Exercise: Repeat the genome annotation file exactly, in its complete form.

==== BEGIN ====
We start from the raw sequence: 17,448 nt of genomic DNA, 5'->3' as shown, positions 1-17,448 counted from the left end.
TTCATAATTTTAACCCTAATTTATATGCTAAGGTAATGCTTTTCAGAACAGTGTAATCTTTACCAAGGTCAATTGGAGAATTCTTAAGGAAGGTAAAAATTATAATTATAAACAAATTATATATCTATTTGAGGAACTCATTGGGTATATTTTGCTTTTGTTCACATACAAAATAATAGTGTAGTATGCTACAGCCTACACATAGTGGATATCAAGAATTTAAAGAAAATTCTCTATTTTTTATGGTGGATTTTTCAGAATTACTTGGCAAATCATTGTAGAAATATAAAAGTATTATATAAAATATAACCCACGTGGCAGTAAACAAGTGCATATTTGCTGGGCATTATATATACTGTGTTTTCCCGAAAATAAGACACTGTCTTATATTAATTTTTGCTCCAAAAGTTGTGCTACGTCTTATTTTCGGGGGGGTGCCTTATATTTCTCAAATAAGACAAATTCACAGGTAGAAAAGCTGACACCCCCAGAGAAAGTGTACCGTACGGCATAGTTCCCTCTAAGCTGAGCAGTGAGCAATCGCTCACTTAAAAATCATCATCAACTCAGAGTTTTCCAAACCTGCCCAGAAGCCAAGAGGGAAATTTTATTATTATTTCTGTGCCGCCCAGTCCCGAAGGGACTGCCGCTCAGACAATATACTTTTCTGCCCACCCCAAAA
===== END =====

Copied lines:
We start from the raw sequence: 17,448 nt of genomic DNA, 5'->3' as shown, positions 1-17,448 counted from the left end.
TTCATAATTTTAACCCTAATTTATATGCTAAGGTAATGCTTTTCAGAACAGTGTAATCTTTACCAAGGTCAATTGGAGAATTCTTAAGGAAGGTAAAAATTATAATTATAAACAAATTATATATCTATTTGAGGAACTCATTGGGTATATTTTGCTTTTGTTCACATACAAAATAATAGTGTAGTATGCTACAGCCTACACATAGTGGATATCAAGAATTTAAAGAAAATTCTCTATTTTTTATGGTGGATTTTTCAGAATTACTTGGCAAATCATTGTAGAAATATAAAAGTATTATATAAAATATAACCCACGTGGCAGTAAACAAGTGCATATTTGCTGGGCATTATATATACTGTGTTTTCCCGAAAATAAGACACTGTCTTATATTAATTTTTGCTCCAAAAGTTGTGCTACGTCTTATTTTCGGGGGGGTGCCTTATATTTCTCAAATAAGACAAATTCACAGGTAGAAAAGCTGACACCCCCAGAGAAAGTGTACCGTACGGCATAGTTCCCTCTAAGCTGAGCAGTGAGCAATCGCTCACTTAAAAATCATCATCAACTCAGAGTTTTCCAAACCTGCCCAGAAGCCAAGAGGGAAATTTTATTATTATTTCTGTGCCGCCCAGTCCCGAAGGGACTGCCGCTCAGACAATATACTTTTCTGCCCACCCCAAAA